Friday, September 03, 2010
Soldiers in Mexico killed 27 suspected cartel members in a raid and gun battle near the U.S. border. Mexican president, Felipe Calderon, insists that this fighting is crucial to ending the drug war in that country. "I'm completely conscious that during this last year, the problem of violence has worsened. This is fundamentally because there is an even bloodier war between organized criminal groups in their battle for territory, markets and routes," said Calderon.
Tuesday, August 31, 2010
A middle-class ex-high school football star named Edgar Valdez Villarreal has long been in the sights of authorities, who allege Villarreal is one of the most successful drug traffickers in Mexico. On Monday, federal police caught Villarreal, a.k.a. "La Barbie," after an intense manhunt that lasted a year and saw the cooperation of Mexican and U.S. authorities.
What Was The "Restoring Honor" Rally All About?; Concussions in Children and Adolescents; More on Income Inequality; Eliza Griswold on "The Tenth Parallel"
Monday, August 30, 2010
Examining Glenn Beck's "Restoring Honor" rally in Washington, D.C., and what it means for American politics; exploring the relationship between New York City's Muslim community and the NYPD since 9/11; a look ahead to what'll be making the news this week; the danger of concussions in children and adolescents; a continuing look into the possible link between income inequality and financial crises; examining whether the Tea Party is taking a religious turn; more on the Chilean miners, and being trapped with your co-workers; Mexico to begin discussing the legalization of Marijuana in the wake of ongoing drug-related violence; journalist Eliza Griswold talks about her new book "The Tenth Parallel."
Monday, August 30, 2010
Earlier this month, former Mexican president Vicente Fox wrote that Mexico should consider legalizing drugs and current president Felipe Calderon has called for a debate on the idea. More than 28,000 people have died in Mexico in drug-related violence over the last 3 years.
Wednesday, August 11, 2010
Jesus Ochoa, 75, was born in El Paso, Texas, where he has lived nearly all his life. As a young boy, he recalls stuffing his pockets with a $5 bill, picking up his friends and heading just a few miles south to Juarez, Mexico. Every Saturday, he visited the neighboring city to get a haircut, get his shoes shined and eat mariscos (seafood). When he graduated from high school, Juarez was where he and his classmates went to celebrate - something he calls a "rite of passage" for kids in his school.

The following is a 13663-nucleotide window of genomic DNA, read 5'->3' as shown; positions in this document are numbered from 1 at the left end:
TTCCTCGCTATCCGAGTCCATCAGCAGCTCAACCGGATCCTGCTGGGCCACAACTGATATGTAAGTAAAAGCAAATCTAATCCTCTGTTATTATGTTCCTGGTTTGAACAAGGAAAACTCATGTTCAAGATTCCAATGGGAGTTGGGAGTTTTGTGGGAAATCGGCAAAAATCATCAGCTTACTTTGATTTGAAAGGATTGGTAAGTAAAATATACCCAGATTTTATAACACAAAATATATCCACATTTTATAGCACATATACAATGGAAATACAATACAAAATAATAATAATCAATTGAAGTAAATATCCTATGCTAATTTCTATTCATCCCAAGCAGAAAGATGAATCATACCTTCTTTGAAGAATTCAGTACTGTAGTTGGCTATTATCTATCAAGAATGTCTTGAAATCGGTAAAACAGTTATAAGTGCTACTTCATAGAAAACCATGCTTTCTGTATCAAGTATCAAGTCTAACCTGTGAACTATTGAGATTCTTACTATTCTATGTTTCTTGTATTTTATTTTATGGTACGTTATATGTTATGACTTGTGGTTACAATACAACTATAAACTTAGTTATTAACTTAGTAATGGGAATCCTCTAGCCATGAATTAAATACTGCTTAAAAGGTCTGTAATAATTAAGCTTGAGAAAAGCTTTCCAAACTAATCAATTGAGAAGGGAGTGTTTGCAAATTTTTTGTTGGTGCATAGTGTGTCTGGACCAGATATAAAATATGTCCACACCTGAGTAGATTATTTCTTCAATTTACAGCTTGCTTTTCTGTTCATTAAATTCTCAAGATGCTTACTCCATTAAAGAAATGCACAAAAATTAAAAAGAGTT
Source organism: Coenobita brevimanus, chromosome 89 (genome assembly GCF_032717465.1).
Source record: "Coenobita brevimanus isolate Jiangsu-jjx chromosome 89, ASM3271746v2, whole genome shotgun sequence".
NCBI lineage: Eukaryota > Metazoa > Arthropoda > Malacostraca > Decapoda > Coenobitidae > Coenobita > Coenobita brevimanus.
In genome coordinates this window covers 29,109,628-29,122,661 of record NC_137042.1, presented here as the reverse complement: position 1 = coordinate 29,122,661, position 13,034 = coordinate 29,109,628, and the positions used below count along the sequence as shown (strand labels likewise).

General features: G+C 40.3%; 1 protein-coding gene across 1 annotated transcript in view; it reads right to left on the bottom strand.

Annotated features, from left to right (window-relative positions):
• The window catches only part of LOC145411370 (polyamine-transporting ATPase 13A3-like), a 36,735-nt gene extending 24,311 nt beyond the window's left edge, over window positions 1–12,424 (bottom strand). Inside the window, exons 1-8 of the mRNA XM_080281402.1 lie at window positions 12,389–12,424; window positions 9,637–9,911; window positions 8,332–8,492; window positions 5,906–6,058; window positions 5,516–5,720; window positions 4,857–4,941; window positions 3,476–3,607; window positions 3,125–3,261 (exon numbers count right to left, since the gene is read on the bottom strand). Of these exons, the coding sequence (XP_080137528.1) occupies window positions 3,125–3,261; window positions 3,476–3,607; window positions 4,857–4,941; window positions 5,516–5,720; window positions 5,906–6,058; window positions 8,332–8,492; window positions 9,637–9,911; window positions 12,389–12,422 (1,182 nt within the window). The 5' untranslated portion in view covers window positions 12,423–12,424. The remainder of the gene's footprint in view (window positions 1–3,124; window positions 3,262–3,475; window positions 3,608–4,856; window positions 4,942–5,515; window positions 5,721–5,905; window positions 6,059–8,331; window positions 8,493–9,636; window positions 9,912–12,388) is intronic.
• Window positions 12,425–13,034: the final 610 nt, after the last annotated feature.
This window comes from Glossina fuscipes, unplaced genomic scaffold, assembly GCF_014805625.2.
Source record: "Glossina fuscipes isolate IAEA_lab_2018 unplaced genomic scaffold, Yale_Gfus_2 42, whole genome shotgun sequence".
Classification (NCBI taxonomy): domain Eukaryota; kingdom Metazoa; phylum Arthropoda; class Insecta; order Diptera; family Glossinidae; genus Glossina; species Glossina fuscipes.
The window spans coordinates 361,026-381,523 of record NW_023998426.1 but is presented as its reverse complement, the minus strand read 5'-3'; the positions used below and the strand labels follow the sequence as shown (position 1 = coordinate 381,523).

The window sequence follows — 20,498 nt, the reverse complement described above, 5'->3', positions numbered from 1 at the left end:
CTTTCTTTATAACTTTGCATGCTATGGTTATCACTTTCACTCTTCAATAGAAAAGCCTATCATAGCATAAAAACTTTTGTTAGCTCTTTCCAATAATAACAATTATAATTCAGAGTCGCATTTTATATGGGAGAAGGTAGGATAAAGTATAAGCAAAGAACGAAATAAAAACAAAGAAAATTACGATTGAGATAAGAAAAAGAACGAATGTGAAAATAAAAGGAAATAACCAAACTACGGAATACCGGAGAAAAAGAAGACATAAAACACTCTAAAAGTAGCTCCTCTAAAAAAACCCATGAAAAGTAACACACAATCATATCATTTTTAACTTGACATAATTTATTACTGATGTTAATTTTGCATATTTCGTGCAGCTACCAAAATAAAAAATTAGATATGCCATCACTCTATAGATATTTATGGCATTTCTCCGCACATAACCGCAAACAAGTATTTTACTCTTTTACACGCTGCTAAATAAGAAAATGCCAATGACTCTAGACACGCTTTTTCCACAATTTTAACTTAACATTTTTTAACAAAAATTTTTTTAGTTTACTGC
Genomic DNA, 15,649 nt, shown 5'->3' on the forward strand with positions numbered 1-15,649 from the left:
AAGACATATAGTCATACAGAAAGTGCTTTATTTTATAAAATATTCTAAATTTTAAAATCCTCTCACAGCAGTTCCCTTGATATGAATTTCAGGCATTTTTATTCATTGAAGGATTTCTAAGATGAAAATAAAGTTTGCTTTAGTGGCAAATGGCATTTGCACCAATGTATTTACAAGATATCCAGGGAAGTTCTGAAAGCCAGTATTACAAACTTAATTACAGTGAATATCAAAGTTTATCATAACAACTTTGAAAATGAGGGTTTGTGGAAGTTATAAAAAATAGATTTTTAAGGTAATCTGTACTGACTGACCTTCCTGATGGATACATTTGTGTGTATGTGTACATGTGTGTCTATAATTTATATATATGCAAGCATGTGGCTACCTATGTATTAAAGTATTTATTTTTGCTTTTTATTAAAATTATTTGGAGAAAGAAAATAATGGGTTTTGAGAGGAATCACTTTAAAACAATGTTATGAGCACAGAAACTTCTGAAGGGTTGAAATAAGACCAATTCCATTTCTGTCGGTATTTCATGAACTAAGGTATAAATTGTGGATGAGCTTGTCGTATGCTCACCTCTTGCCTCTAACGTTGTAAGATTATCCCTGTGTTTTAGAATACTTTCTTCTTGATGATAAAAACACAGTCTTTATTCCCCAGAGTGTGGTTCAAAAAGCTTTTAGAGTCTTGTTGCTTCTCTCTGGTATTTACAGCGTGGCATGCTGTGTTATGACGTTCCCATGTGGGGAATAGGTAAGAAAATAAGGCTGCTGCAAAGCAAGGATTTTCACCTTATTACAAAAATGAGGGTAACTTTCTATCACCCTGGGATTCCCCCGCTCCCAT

Friday, July 30, 2010
According to the Committee to Protect Journalists, Mexico is one of the world's most dangerous countries for the press. More than 30 journalists have been killed or disappeared in the country since President Felipe Calderón was elected in 2006.
Four Mexican journalists are still missing after being kidnapped Monday by alleged members of a drug cartel. Three of the missing journalists are television cameramen, while one is a newspaper reporter. They were were all kidnapped after reportedly photographing a protest at Gómez Palacio prison, in the state of Durango. The protests came on the heels of the arrest of Margarita Rojas, the head of the prison, who is accused of allowing armed prisoners to leave the prison and carry out a mass killing a week earlier.
Wednesday, July 28, 2010
Arizona's controversial immigration law will come into effect tomorrow, unless a federal judge says otherwise. We take a look across the border to Loma Buenavista, Mexico. Sixty percent of the town's population is thought to have crossed the border into Arizona. The 800-person town depends on residents' relatives in the U.S. to send money back home; if their relatives leave, the town stands to be significantly affected by this new law.
Monday, July 26, 2010
Prisoners in a Mexican jail were let out at night in order to perform murder-for-hire jobs. Three massacres have occurred in the city of Torreon, killing 35 people, including 17 who were killed at a birthday party last week. The attacks reveal the high level of corruption in the country. David Cuen, reporter for BBC Mundo, has the details.
Monday, July 12, 2010